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Cause and Effect

(Star Trek - The Next Generation episode production code 218)
  • written by Brannon Braga
  • directed by Jonathan Frakes
  • music by Dennis McCarthy

Cause and Effect

(Star Trek - The Next Generation 5th season episode)

Brannon Braga entered the Star Trek universe in Next Generation's fourth season and gradually rose in the ranks to become one of the most important modern writers in the franchise. The earliest trademark of his that I became aware of was an affinity to throw some kind of time travel or temporal dynamic into his stories, and as this continued it seemed to become more and more locked in the silly side of the issue, unable to grow beyond the "City on the Edge of Forever" single-line-rewrite model.

However, he was more creative about it when proving himself in his earlier efforts. Indeed, after contributing to about half a dozen other scripts, the fifth season's "Cause and Effect" is the first story in which Braga can take full writing credit. On the surface, it looks like a time travel story caught in a loop. But in another sense, it's time travel in perception only, and is really more about what it's titled after: "Cause and Effect".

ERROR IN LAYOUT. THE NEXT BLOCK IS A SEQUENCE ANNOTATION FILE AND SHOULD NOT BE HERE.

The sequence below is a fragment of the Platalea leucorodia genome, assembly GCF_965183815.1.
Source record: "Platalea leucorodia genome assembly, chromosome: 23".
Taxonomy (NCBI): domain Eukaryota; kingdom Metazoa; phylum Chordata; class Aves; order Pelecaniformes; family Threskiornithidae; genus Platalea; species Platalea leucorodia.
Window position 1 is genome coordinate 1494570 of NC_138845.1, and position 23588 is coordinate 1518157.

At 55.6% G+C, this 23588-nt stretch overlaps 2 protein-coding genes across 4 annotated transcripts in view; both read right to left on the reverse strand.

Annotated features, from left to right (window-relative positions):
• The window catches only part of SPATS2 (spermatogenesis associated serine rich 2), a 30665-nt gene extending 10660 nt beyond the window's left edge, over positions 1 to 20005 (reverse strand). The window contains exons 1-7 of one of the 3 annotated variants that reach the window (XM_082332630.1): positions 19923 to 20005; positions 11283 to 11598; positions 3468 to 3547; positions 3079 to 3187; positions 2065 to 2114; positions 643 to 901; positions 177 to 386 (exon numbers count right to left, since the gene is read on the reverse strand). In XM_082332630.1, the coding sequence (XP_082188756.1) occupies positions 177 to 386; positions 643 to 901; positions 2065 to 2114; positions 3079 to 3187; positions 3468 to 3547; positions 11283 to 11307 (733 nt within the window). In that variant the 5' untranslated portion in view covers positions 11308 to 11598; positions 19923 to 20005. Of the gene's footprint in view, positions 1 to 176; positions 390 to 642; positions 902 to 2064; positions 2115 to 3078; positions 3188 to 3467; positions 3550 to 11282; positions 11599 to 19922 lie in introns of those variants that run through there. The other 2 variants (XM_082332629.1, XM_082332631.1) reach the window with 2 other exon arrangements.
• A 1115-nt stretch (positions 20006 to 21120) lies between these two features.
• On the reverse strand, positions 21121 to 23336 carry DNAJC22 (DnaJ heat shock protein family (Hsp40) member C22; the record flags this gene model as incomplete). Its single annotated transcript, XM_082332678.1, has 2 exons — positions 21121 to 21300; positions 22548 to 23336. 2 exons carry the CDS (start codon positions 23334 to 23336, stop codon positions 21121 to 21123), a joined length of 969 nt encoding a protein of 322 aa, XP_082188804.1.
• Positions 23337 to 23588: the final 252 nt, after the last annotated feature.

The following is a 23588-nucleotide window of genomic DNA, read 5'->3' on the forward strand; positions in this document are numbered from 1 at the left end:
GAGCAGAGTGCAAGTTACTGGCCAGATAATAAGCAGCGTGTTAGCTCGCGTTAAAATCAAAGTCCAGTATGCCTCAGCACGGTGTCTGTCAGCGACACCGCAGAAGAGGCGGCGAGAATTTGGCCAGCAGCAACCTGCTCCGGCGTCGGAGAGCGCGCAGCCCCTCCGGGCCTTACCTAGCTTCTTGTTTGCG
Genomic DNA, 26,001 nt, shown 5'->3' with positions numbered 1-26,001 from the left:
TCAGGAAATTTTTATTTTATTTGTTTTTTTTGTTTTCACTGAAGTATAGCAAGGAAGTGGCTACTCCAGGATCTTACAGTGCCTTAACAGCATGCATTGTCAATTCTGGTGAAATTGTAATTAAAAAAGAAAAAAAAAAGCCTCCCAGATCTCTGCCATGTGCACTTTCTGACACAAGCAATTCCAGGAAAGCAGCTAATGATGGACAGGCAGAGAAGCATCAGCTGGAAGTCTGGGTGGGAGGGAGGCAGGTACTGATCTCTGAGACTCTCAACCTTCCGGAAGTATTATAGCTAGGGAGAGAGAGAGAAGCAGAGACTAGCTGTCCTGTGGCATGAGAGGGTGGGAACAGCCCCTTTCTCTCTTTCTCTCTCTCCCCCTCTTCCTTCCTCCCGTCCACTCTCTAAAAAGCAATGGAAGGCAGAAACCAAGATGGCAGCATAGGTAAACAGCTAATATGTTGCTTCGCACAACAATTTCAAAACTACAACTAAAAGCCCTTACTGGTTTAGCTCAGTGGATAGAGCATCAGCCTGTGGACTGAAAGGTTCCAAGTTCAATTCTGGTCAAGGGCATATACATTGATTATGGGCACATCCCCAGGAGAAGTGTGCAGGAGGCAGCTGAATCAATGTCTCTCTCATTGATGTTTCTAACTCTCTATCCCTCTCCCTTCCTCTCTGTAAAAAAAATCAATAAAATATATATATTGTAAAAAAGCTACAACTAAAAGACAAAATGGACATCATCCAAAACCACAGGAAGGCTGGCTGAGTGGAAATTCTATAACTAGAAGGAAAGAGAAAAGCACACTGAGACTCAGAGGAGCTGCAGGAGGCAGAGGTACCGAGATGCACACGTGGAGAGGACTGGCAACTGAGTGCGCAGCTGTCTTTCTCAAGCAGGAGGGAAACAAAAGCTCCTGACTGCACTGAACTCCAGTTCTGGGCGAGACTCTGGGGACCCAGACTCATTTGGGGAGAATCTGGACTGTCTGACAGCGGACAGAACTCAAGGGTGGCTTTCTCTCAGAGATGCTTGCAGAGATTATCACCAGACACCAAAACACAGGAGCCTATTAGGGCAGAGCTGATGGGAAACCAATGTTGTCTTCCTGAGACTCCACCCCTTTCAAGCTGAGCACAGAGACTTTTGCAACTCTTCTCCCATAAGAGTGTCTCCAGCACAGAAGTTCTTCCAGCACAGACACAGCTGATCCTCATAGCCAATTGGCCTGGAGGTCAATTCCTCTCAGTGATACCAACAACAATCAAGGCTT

Sound weird enough? Well, Braga puts an unknown distortion field (think "cloud") in space to trigger his temporal dynamics, something he will do more and more often, and because it's a sci-fi unknown, he can have it do to time whatever he wants. Hard to argue with.

In fact, the premise for this story is quite cool, and produces a fascinating episode. In every way, this story succeeds in doing what season two's "Time Squared" episode attempted and failed, while also overpowering the chronic historysis featured in the Doctor Who story "Meglos" (no. 111).

One of the earliest caveats I might bring against the episode is the unlikelihood that a person either can or will make all the same choices to produce identical outcomes if given a chance to go back in time and do things over.... which Braga neatly takes care of from the outset by demonstrating that Data's "sufficiently randomized" card deck deals out the exact same hands to all the poker players each time the loop restarts. Brilliant. All the same, events outside of a certain radius are most definitely not in this loop, so you have to wonder if some outside influence wouldn't be able to force events into a slightly different shape..... food for thought.